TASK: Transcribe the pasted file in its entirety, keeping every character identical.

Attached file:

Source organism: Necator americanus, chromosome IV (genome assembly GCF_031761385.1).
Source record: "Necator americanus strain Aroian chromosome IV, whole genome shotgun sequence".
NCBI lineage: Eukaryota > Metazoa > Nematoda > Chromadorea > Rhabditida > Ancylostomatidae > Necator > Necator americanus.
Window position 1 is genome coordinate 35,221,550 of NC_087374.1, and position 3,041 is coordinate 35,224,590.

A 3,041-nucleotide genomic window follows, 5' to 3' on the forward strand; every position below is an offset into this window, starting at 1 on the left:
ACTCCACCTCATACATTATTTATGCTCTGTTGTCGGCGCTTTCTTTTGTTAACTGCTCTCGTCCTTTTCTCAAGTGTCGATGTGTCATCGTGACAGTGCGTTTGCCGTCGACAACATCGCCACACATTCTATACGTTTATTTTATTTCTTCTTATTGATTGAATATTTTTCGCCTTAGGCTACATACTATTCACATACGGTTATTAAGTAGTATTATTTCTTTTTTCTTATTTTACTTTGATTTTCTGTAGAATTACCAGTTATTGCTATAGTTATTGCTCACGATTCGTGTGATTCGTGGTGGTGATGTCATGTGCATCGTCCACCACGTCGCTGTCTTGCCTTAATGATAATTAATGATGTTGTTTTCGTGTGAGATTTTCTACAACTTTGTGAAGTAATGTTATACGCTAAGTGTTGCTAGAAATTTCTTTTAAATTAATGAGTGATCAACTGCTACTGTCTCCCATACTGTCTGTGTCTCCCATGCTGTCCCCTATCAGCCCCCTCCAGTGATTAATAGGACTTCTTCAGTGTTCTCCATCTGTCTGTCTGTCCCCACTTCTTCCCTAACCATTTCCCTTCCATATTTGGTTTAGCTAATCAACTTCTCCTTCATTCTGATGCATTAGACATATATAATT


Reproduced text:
Source organism: Necator americanus, chromosome IV (genome assembly GCF_031761385.1).
Source record: "Necator americanus strain Aroian chromosome IV, whole genome shotgun sequence".
NCBI lineage: Eukaryota > Metazoa > Nematoda > Chromadorea > Rhabditida > Ancylostomatidae > Necator > Necator americanus.
Window position 1 is genome coordinate 35,221,550 of NC_087374.1, and position 3,041 is coordinate 35,224,590.

A 3,041-nucleotide genomic window follows, 5' to 3' on the forward strand; every position below is an offset into this window, starting at 1 on the left:
ACTCCACCTCATACATTATTTATGCTCTGTTGTCGGCGCTTTCTTTTGTTAACTGCTCTCGTCCTTTTCTCAAGTGTCGATGTGTCATCGTGACAGTGCGTTTGCCGTCGACAACATCGCCACACATTCTATACGTTTATTTTATTTCTTCTTATTGATTGAATATTTTTCGCCTTAGGCTACATACTATTCACATACGGTTATTAAGTAGTATTATTTCTTTTTTCTTATTTTACTTTGATTTTCTGTAGAATTACCAGTTATTGCTATAGTTATTGCTCACGATTCGTGTGATTCGTGGTGGTGATGTCATGTGCATCGTCCACCACGTCGCTGTCTTGCCTTAATGATAATTAATGATGTTGTTTTCGTGTGAGATTTTCTACAACTTTGTGAAGTAATGTTATACGCTAAGTGTTGCTAGAAATTTCTTTTAAATTAATGAGTGATCAACTGCTACTGTCTCCCATACTGTCTGTGTCTCCCATGCTGTCCCCTATCAGCCCCCTCCAGTGATTAATAGGACTTCTTCAGTGTTCTCCATCTGTCTGTCTGTCCCCACTTCTTCCCTAACCATTTCCCTTCCATATTTGGTTTAGCTAATCAACTTCTCCTTCATTCTGATGCATTAGACATATATAATT